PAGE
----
Tara Moberg '08 Fracking is a process for extracting natural gas from shale layers typically thousands of feet deep. So drillers blast the rock layers with highly pressurized water containing chemicals that reduce friction between water and rock. The chemicals make up only a small fraction of the fluid. A few, such as ethylene glycol, are toxic, and some constituents of fluid mixes are protected as trade secrets.
It's either being hailed as a miracle energy source, or it is being condemned as yet another polluting fossil fuel. Today's headlines largely focus on the findings of a joint report pdf by the Royal Society and the Royal Academy of Engineering which concludes that hydraulic fracturing of shale gas — "fracking" — should be allowed to proceed in the UK, but only with tight regulation and monitoring.
Published ahead of the government's anticipated "green light" for fracking later this summer, the report calls for a long parade of checks and balances, as you might expect it to: Monitoring should be carried out before, during and after shale gas operations to inform risk assessments.
Methane and other contaminants in groundwater should be monitored, as well as potential leakages of methane and other gases into the atmosphere. The geology of sites should be characterised and faults identified. Monitoring data should be submitted to the UK's regulators to manage potential hazards, inform local planning processes and address wider concerns.
Monitoring of any potential leaks of methane would provide data to assess the carbon footprint of shale gas extraction.
But what is missing from much of today's media coverage is mention of - for me at least - the most important paragraph in the whole report: This report has analysed the technical aspects of the environmental, health and safety risks associated with shale gas extraction to inform decision making.
Neither risks associated with the subsequent use of shale gas nor climate risks have been analysed.
Decision making would benefit from research into the climate risks associated with both the extraction and use of shale gas. Further benefit would also be derived from research into the public acceptability of all these risks in the context of the UK's energy, climate and economic policies.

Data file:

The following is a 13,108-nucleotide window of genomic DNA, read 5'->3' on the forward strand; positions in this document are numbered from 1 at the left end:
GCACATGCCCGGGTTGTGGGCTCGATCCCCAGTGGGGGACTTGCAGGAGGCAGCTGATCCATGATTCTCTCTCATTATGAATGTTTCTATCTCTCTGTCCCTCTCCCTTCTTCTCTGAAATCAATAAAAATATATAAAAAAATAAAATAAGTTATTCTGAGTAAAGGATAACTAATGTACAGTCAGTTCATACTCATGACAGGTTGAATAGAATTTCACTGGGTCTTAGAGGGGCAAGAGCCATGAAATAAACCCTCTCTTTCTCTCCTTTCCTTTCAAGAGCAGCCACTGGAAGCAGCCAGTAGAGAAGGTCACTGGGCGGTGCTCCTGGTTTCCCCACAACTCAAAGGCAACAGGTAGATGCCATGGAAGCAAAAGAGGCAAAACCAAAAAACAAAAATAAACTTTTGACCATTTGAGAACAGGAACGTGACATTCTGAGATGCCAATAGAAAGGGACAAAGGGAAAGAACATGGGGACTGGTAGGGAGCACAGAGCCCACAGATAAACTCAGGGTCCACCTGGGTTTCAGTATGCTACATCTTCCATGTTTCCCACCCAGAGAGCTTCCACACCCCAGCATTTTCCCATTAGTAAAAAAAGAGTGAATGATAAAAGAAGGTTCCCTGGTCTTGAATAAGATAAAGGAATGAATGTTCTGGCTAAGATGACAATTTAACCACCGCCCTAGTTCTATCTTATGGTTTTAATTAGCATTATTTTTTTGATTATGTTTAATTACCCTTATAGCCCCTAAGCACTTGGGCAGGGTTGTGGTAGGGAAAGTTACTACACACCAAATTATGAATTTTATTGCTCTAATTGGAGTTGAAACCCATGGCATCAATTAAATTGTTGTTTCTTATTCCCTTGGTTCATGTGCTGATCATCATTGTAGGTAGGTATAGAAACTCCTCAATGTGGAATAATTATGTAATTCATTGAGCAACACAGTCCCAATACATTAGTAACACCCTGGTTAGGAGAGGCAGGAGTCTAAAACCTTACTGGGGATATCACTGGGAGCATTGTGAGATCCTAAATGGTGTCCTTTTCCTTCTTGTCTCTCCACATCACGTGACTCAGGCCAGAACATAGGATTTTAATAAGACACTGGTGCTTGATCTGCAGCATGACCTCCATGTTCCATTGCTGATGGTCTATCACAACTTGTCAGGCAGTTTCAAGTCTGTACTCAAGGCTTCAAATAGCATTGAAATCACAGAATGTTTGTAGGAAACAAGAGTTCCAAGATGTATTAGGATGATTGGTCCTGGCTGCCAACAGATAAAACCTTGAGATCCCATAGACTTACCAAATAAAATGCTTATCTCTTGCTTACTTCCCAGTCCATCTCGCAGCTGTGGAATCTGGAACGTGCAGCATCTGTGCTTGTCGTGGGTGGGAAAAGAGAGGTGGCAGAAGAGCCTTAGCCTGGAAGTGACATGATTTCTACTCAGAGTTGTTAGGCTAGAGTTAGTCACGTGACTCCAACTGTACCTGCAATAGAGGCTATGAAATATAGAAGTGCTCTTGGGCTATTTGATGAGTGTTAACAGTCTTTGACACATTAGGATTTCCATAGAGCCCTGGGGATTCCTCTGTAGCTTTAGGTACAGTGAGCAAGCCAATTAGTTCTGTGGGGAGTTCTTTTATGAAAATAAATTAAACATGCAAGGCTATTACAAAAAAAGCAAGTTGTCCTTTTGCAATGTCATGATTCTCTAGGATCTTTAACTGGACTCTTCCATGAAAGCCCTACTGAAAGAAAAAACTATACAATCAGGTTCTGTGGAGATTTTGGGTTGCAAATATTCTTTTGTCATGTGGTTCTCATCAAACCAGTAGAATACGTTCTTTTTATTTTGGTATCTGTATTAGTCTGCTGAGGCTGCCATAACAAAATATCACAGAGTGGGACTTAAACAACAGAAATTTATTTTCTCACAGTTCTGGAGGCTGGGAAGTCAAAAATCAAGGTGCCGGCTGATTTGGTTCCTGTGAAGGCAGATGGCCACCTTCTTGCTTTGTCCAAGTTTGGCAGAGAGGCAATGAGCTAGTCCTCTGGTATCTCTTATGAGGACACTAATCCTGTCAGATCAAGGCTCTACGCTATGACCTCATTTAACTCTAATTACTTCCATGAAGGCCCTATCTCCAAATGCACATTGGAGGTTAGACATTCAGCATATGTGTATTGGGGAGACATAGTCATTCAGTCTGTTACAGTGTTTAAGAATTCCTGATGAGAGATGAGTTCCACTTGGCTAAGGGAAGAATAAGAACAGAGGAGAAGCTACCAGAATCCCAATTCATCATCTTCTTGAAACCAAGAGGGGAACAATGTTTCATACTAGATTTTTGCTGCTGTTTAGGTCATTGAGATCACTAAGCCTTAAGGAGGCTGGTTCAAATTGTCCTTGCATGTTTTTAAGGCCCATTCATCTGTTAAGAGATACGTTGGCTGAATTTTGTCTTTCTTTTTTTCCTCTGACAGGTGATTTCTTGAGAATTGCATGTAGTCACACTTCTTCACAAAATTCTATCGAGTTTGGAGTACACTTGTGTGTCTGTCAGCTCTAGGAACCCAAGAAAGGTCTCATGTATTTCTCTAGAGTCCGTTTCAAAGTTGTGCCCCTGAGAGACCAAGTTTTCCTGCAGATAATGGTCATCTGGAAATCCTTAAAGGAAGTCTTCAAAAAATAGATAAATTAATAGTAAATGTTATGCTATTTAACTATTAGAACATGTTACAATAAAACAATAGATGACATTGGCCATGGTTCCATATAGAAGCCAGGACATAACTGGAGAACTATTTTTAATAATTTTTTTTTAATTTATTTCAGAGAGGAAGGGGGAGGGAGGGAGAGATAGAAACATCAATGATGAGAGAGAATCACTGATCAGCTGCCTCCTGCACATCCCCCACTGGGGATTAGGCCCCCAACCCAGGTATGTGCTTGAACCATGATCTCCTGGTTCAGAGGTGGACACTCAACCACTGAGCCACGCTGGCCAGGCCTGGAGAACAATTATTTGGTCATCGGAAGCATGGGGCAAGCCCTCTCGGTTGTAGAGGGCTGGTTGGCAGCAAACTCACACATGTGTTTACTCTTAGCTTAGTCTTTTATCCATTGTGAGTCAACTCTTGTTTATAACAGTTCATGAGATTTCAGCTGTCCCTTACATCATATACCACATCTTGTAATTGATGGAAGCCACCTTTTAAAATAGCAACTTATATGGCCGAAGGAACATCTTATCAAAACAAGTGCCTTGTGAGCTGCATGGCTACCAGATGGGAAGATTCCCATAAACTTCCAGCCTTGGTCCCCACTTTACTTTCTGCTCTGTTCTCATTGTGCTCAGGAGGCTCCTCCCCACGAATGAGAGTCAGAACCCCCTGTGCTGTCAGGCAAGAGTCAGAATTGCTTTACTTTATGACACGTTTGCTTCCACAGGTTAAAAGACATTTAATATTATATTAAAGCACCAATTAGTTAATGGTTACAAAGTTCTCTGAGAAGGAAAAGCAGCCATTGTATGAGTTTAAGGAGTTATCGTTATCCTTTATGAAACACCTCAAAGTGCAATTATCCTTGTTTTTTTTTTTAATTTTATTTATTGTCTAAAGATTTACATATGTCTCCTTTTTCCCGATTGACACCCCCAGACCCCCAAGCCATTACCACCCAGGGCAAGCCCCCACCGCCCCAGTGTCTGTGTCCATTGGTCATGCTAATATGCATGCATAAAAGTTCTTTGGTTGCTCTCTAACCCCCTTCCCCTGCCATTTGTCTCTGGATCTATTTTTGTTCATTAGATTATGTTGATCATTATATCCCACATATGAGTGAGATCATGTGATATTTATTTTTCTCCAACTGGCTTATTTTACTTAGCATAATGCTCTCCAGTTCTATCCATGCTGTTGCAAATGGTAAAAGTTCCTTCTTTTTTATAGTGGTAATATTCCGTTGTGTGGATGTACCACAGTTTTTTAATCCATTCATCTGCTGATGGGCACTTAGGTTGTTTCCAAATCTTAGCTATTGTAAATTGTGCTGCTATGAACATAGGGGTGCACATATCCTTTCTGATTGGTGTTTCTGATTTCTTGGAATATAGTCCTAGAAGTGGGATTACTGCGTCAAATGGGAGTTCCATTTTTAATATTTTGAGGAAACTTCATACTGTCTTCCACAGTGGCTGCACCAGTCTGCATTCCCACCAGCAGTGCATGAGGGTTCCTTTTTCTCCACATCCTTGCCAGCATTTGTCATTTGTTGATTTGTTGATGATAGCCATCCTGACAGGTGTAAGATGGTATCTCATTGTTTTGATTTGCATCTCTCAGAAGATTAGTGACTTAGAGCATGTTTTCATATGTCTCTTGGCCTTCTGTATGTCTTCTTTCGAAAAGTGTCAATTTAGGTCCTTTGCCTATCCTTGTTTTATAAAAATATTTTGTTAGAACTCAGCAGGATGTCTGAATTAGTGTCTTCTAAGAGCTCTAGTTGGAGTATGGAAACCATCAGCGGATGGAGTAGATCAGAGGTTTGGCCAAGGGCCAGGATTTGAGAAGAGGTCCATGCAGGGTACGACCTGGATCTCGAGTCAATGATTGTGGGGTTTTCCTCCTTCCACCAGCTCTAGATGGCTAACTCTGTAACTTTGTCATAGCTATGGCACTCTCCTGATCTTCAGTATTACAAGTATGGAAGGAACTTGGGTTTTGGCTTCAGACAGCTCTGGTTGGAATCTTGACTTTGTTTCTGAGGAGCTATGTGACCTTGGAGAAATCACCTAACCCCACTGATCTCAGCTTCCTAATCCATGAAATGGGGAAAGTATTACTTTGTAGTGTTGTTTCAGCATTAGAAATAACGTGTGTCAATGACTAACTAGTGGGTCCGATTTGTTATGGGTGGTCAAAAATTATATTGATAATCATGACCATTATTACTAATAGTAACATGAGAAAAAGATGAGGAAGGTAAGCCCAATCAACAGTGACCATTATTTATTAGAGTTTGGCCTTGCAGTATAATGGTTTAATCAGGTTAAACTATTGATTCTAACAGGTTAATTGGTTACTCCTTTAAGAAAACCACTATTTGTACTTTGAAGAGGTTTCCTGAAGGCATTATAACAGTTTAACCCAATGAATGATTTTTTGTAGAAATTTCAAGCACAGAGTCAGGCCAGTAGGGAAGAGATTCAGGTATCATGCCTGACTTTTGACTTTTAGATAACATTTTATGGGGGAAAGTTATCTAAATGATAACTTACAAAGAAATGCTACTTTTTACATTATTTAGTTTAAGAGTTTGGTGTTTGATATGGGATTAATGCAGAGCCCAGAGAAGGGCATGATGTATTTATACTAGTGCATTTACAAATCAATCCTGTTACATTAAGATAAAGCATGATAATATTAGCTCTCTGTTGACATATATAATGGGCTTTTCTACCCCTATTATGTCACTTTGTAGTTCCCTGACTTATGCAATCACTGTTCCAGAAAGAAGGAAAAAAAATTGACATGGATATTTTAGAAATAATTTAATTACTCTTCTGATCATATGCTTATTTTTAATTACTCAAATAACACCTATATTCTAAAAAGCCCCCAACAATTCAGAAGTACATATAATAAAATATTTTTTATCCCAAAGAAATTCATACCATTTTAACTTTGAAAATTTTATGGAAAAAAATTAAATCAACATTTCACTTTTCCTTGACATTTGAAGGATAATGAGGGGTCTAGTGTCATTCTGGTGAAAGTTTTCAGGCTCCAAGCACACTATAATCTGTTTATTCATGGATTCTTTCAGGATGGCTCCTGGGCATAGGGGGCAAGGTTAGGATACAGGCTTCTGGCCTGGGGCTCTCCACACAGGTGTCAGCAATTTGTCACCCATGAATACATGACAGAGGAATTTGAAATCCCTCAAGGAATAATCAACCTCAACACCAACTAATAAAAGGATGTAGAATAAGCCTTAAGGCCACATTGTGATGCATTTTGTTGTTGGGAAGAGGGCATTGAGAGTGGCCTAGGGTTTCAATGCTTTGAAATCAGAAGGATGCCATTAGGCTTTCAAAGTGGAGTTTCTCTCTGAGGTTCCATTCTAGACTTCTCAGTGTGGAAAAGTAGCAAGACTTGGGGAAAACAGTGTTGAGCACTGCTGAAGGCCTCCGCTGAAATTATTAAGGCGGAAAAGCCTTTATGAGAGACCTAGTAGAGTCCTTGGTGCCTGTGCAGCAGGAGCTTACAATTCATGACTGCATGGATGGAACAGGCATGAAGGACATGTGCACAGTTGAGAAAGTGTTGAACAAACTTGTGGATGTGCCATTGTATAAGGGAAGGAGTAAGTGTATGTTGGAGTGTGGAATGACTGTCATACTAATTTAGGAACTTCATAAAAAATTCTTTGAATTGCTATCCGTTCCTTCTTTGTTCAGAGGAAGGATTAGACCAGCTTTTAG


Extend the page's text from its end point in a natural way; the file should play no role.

Yes, there are plenty of concerns about the possible localised environmental impacts of fracking, such as earth tremors, aquifer contamination, and surface leaks. As the report concludes, these need constant and tightly-regulated assessment if extraction is to get under way on a commercial scale.
But this is a side salad compared to the picnic hamper of unanswered questions that still hang over fracking when it comes to its possible contribution to climate change.
With nice timing — but largely ignored by the media — is a report out today by the Committee on Climate Changea statutory body set up to advise the UK government on greenhouse gas emissions.
It urges the government to give up on its "dash for gas" in order to help avoid dangerous levels of greenhouse gas emissions. Its chief executive, David Kennedy, said: Our analysis shows that power sector decarbonisation is economically sensible, even in a shale gas world.
To frack, or not to frack, is arguably the most pressing environmental decision facing the "greenest government ever" at present. There are clearly huge temptations to proceed: And voices such as James Lovelock say that fracked gas is a lesser evil than coal so we should use it as a bridging technology to "buy us some time".
But there are plenty of legitimate environmental concerns, too, not least that the climate risks have yet to be fully analysed or face democratic scrutiny. And there are worries that fracking will likely hinder or damage the fledgling renewables sector.
Visit the Department for Energy and Climate Change's webpage on shale gas and there is no mention of climate risks. The only direct reference I can find is an archived article by the former energy secretary Chris Huhne from last November: Every national scientific academy in the world agrees: We face ambitious, legally binding carbon emissions and renewable energy targets.
Yes, gas will help us meet them. But we should not bet the farm on shale. He didn't say, though, how this was to be achieved, other than earlier stating:Hydraulic Fracturing Defined Fracking Words Matter Debate on Energy, Environmental, Humans The word fracking – First, I personally and professionally dislike the word for a number of reasons.
First it is jargon and second it is industry slang. The process of fracking creates fractures that extend from wells into oil and gas formations by pumping highly-pressurized fluid--water, sand, ceramic beads, and a mixture of chemicals--into the.
J ust a decade ago, only the smallest sliver of the U.S. population had even heard of hydraulic fracturing, or fracking. Today, it’s one of the most incendiary environmental topics going.
Today, it’s one of the most incendiary environmental topics going. Hydraulic fracturing, or fracking, is a technique designed to recover gas and oil from shale rock.
Energy firm Cuadrilla has begun fracking in the UK for the first time since the process was. Yes, there are plenty of concerns about the possible localised environmental impacts of fracking, such as earth tremors, aquifer contamination, and surface leaks.
Environmental impact of hydraulic fracturing in the United States of shale include the potential contamination of ground water, risks to air quality, the potential migration of gases and hydraulic fracturing chemicals to the surface, the potential mishandling of waste, and the health effects of these, such as cancer.